By Mike Allen
Photo: Pam Kerzner testified, "We don't need any more houses," citing traffic delays.
August 9, 2018 (Santee) -- Voters in Santee hoping to have more say in future development projects will have to wait two more years to do so, following the City Council’s vote last night to prepare a report on the initiative’s possible impacts instead of putting the issue on the November ballot.
In a two-hour hearing Aug. 8 before an overflow crowd at City Hall, the Council voted 3-1 to prepare a report to be completed within 30 days. That effectively prevents a public vote in November because there isn’t enough lead time for a campaign, said City Attorney Shawn Haggerty.
If the council decides, it could hold a special election in December but given the city’s strained budget that seems unlikely. The next general election is November 2020.
Voting for the motion made by Vice Mayor Rob McNelis was Mayor John Minto and City Councilman Ronn Hall. Councilman Stephen Houlahan, who co-chaired the initiative campaign, was the lone no vote. Councilman Brian Jones was absent.
An earlier motion by Houlahan to put the initiative on the November ballot died for a lack of second.
Called the Santee General Plan Protection Initiative, the measure would amend the city’s general plan by installing language to require that any new development with a higher or changed use than what currently exists in the plan to go to a public vote.
Initiative backers said in recent years the council has granted higher intensity uses on a number of projects, which has increased already heavily congested streets and highways in and around Santee.
“We don’t need any more houses,” said Pam Kerzner. “Today it took me 22 minutes to go from Medina Drive to the 52 on- ramp, and school hasn’t even started yet.”
Looming over the proceedings, referenced by several of the 17 speakers before the council vote, was a proposed 3,000 unit residential project called Fanita Ranch in the city’s northwestern quadrant. Developer HomeFed Corp. has submitted its specific plan to the city and is preparing an environmental report.
Ten speakers advocated to put the referendum on the November ballot, while seven, including several representatives from the construction industry, said the issue deserves a more in-depth study about its possible impacts.
Initiative backers gathered more than 4,300 signatures or more than 1,000 than the minimum 3,233 or 10 percent of the city’s voters to qualify it for a public vote. Under state laws governing elections, the council had three options once the signatures were deemed valid: adopting the initiative as is; setting a public vote; or conducting a report on the issue and then either adopting it or setting a public vote.
Houlahan said the initiative isn’t about any specific project, but simply giving voters the right to weigh in when a project asks for increased density, or up-zoning.
“You’re voting for the right to vote,” he said. “There’s a huge community of people who want their quality of life to stay the same.”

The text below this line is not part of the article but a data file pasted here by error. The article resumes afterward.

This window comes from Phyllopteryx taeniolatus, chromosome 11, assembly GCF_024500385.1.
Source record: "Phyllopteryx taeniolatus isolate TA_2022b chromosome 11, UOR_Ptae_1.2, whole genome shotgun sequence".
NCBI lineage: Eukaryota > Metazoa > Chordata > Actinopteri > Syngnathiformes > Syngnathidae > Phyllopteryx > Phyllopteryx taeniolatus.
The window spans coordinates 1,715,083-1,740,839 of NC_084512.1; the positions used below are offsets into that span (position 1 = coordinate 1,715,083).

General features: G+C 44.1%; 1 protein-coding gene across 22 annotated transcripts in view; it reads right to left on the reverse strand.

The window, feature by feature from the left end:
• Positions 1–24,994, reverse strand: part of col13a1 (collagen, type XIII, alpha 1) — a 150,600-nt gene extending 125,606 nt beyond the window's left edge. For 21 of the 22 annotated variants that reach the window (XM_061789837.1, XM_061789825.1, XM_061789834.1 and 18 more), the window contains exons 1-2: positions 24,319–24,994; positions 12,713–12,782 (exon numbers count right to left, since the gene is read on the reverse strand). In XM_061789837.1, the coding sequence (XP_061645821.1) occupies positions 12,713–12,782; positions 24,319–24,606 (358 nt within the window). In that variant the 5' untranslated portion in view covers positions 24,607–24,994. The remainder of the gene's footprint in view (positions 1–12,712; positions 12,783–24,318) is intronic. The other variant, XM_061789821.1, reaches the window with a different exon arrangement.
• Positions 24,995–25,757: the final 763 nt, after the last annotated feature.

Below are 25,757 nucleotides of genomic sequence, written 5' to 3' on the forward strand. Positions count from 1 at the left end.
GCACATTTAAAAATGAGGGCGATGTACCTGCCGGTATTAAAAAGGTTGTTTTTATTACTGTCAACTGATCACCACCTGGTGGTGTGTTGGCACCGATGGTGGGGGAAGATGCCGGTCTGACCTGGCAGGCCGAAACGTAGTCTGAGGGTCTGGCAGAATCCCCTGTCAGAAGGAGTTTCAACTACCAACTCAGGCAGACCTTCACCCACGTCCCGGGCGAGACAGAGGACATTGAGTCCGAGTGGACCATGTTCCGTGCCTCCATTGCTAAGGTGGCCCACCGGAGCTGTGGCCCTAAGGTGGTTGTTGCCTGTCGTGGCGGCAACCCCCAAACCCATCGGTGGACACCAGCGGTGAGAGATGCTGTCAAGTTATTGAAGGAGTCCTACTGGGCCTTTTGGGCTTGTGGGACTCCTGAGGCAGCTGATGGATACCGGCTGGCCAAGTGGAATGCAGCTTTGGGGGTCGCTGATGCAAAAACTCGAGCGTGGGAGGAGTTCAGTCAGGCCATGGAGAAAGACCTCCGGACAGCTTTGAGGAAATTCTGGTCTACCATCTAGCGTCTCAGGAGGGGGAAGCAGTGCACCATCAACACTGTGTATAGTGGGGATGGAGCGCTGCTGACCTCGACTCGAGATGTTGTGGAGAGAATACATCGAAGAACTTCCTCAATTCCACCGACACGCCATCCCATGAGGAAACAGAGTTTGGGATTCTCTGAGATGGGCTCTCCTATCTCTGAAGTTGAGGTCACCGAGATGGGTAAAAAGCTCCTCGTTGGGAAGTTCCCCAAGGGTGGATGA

McNelis said the referendum was falsely pitched to residents as a way to fix Santee’s traffic problems and to stop Fanita Ranch when it cannot accomplish that. Adopting this over-reaching measure would put the city at risk of being sued by the state of California because Santee would not be complying with laws covering minimum housing starts, he said.
Without the revenue streams that new development generates, Santee won’t have the funding to address its traffic issues, McNelis said. “We’re not going to get rid of traffic (entirely),” he said. “But we can do things to offset those impacts, and we need developer money to do that.”
Minto argued that under the proposed change to the General Plan, businesses considering coming into the city may look elsewhere if they must pay for a special election for their project to get approved, or face delays caused by a required vote at the next general election.
“This isn’t just about housing. This is about business….We need to have revenue here,” Minto said.
Yet Houlahan wasn’t buying the argument, saying the city has had budget shortfalls since 1998, and seems to have survived. “Is our only hope that we build on every morsel of land….and completely sell off our quality of life?” he asked.
Santee’s council vote to conduct an analysis rather than putting the referendum to a public vote caused several in the packed chambers to boo. One pro-initiative speaker, Rudy Reyes, yelled out that would be challenging Hall for his District 2 seat this November, and asked for challengers to unseat McNelis in his district.
Both Hall and McNelis, whose seats are up for election this November, were unopposed as of last week. This Friday, August 10, is the last day to file to run.
At the meeting Reyes said the council needed to stop wasting everyone’s time, and put the initiative on the November ballot.
Reyes said he’s run for public office at least five times previously, including for Santee’s council, mayor, and against County Supervisor Dianne Jacob in 2016 when he got some 36,000 votes.